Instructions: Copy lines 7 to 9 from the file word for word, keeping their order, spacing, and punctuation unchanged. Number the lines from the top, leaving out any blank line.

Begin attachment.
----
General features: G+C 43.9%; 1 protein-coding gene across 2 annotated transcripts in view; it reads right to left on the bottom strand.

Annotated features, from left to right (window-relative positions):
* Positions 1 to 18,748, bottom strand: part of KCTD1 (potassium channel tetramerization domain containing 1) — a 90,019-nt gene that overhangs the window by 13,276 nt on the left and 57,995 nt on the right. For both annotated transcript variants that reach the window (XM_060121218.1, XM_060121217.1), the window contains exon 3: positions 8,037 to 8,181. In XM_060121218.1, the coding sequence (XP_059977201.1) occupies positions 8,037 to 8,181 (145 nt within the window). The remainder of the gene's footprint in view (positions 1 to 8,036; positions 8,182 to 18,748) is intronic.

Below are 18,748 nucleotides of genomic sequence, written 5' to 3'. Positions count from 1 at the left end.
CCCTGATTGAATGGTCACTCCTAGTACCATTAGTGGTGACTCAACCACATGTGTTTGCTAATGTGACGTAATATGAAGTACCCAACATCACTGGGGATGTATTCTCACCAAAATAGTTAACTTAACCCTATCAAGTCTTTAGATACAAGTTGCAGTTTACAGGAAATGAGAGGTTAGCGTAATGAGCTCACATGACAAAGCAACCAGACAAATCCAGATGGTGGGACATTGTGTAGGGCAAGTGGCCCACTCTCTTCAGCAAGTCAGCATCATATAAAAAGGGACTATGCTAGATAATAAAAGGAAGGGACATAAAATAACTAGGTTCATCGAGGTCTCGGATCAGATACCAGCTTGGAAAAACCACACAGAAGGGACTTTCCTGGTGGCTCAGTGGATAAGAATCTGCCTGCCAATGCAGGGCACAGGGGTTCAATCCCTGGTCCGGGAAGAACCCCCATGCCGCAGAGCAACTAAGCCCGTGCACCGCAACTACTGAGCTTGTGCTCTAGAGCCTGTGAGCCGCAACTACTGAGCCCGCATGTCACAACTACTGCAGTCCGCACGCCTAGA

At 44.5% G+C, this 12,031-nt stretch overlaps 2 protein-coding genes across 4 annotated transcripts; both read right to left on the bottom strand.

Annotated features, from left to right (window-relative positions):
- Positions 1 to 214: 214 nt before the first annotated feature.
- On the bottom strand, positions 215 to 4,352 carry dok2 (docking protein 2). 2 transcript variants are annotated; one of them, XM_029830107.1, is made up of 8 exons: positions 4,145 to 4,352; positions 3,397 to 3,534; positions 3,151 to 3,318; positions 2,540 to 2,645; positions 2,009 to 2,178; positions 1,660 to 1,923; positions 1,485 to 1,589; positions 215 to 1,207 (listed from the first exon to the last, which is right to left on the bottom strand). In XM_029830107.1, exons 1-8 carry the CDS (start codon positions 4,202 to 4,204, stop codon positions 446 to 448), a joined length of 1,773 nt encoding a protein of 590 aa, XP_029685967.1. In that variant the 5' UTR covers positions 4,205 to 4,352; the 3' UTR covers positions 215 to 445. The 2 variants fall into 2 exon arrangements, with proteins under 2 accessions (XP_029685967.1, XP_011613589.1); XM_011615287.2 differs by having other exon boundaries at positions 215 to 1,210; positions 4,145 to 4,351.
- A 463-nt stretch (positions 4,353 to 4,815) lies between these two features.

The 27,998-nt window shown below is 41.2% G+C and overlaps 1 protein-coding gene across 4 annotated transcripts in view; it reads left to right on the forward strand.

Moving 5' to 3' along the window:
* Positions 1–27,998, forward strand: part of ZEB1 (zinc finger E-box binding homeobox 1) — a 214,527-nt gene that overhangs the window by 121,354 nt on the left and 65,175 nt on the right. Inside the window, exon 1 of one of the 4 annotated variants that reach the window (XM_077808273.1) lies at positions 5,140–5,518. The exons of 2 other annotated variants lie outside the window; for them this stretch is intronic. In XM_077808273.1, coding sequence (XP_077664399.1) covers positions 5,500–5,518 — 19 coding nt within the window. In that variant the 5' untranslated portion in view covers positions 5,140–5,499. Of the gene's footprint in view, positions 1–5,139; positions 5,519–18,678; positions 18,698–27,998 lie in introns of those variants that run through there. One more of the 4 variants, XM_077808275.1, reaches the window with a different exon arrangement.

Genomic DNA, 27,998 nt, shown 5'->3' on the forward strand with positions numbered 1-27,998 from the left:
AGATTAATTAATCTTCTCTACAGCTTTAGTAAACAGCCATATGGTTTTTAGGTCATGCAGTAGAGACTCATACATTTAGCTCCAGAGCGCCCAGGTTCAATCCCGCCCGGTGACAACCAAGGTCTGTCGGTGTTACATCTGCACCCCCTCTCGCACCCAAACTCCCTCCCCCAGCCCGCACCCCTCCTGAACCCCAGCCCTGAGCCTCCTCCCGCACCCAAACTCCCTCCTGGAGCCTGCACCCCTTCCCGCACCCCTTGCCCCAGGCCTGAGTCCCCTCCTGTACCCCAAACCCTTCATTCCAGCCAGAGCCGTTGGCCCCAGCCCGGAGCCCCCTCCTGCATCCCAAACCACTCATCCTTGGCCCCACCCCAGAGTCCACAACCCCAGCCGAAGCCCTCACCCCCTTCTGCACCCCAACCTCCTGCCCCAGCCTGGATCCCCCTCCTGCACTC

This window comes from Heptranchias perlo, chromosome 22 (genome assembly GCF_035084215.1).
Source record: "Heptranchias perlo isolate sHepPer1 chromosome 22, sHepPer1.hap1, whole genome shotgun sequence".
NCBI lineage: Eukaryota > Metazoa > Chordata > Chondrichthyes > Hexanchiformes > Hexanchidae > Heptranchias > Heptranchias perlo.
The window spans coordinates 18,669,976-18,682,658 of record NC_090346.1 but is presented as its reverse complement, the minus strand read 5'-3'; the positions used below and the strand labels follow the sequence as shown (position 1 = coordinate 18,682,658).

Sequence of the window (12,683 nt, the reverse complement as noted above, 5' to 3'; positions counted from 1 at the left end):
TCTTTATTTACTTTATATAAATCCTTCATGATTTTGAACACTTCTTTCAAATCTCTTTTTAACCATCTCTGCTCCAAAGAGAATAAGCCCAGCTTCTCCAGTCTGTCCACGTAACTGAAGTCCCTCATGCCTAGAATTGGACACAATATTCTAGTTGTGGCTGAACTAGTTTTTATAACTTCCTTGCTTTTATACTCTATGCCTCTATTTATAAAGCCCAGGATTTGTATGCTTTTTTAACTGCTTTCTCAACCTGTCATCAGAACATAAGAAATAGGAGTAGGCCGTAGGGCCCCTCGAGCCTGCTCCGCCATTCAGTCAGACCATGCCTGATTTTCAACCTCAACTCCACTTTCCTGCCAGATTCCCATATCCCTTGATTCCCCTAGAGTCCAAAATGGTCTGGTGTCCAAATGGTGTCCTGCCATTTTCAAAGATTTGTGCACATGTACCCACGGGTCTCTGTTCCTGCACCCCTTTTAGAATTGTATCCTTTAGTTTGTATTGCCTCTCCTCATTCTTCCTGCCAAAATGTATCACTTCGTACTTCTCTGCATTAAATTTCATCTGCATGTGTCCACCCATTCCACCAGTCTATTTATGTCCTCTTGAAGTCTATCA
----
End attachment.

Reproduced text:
Annotated features, from left to right (window-relative positions):
- Positions 1 to 214: 214 nt before the first annotated feature.
- On the bottom strand, positions 215 to 4,352 carry dok2 (docking protein 2). 2 transcript variants are annotated; one of them, XM_029830107.1, is made up of 8 exons: positions 4,145 to 4,352; positions 3,397 to 3,534; positions 3,151 to 3,318; positions 2,540 to 2,645; positions 2,009 to 2,178; positions 1,660 to 1,923; positions 1,485 to 1,589; positions 215 to 1,207 (listed from the first exon to the last, which is right to left on the bottom strand). In XM_029830107.1, exons 1-8 carry the CDS (start codon positions 4,202 to 4,204, stop codon positions 446 to 448), a joined length of 1,773 nt encoding a protein of 590 aa, XP_029685967.1. In that variant the 5' UTR covers positions 4,205 to 4,352; the 3' UTR covers positions 215 to 445. The 2 variants fall into 2 exon arrangements, with proteins under 2 accessions (XP_029685967.1, XP_011613589.1); XM_011615287.2 differs by having other exon boundaries at positions 215 to 1,210; positions 4,145 to 4,351.